Time flies when you're watching an Eyewitness News Special
Time. Some see it as a social construct, others see it as a magazine.
Time is the concept of "when." When our shift starts, what time we need to go to bed, or how long ago the dog was taken for a walk.
The way we live our lives, time is a necessity. But we are all reminded of just how artificial time is when our clocks flip from 2 a.m. to 3 a.m. and daylight saving time begins.
Now that our smart phones and watches automatically adjust to the time change for us, you might not have realized the clocks sprung forward. At least, not until you had to change the clock in your car, or you woke up feeling a little less well-rested than usual.
In this Eyewitness News Special, Meteorologist Dani Beckstrom takes a closer look at what daylight saving time is, and what it would mean if we stopped changing our clocks.
Every year, on the Sunday in March, the clocks "spring forward" an hour, taking an hour of sunlight from the morning hours and moving it to the evening.
Daylight saving time, as the next months are referred to as, ends on the first Sunday of November. That's when we "fall back" to what's known as standard time.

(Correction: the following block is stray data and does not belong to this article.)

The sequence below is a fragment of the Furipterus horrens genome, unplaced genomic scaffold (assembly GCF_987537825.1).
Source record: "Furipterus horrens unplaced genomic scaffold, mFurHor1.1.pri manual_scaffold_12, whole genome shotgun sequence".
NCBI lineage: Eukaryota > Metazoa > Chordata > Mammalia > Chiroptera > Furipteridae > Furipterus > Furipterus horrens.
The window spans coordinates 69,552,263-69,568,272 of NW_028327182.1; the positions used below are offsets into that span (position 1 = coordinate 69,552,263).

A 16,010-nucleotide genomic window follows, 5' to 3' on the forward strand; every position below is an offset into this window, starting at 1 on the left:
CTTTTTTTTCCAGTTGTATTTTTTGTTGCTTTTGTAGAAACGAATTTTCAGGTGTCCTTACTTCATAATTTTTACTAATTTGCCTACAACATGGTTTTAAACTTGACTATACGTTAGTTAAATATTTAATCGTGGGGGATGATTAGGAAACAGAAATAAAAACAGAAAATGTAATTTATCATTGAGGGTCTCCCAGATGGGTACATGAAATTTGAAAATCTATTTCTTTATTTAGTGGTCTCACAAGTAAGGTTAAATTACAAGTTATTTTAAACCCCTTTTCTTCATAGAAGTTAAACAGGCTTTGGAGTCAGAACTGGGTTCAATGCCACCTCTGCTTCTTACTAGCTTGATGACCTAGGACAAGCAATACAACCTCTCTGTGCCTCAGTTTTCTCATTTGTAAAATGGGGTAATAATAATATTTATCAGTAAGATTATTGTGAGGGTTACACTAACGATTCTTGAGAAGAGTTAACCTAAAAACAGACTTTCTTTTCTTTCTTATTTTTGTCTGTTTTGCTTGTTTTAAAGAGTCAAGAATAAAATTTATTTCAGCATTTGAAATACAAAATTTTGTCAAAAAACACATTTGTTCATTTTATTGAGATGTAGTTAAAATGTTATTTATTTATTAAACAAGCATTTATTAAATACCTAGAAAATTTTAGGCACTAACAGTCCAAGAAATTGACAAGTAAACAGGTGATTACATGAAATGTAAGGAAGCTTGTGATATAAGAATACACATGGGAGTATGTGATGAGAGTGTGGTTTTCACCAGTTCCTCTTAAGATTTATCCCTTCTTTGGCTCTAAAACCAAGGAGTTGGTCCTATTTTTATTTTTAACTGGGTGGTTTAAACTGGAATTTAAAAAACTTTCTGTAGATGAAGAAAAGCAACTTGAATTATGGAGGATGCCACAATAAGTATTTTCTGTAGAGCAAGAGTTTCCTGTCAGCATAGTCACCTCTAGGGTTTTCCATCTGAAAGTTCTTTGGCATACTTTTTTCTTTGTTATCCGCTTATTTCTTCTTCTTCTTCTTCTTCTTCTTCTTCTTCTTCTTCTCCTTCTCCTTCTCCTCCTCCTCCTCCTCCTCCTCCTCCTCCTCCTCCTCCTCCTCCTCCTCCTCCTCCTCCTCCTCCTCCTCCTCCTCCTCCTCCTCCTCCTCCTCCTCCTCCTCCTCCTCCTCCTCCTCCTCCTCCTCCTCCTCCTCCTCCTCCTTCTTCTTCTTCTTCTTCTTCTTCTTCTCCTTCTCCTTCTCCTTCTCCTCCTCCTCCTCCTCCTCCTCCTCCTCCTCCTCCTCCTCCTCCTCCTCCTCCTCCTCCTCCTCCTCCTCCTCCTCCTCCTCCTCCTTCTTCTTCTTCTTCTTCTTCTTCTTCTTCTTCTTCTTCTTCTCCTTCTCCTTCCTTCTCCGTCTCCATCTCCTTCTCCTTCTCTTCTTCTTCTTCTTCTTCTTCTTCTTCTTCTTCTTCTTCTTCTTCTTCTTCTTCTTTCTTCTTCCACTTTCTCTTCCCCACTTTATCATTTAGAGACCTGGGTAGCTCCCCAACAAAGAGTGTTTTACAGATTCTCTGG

You have probably heard the argument to stop changing the clocks twice a year, but what would that really mean for us? And if we stop changing the clocks, which time do we stick with- daylight saving time or standard time?
Florida Senator Marco Rubio recently re-introduced the Sunshine Protection Act, which aims to make daylight saving time permanent across the United States. But when you look at the potential psychological and economic consequences, some argue this is the wrong move.
Dani spoke to experts about the endless debate on the seemingly timeless tradition.
She also took a look back at some archival footage from 1974 when President Richard Nixon signed a bill to put the U.S. on permanent daylight saving time. As we play back the tapes, it is clear to see why only eight months later, the Senate voted to bring the time change back.
Fifty years later, experts and everyday Americans agree, something other than our clocks needs to change.
But for now, a broken clock is still right twice a day, and an American clock still changes twice a year.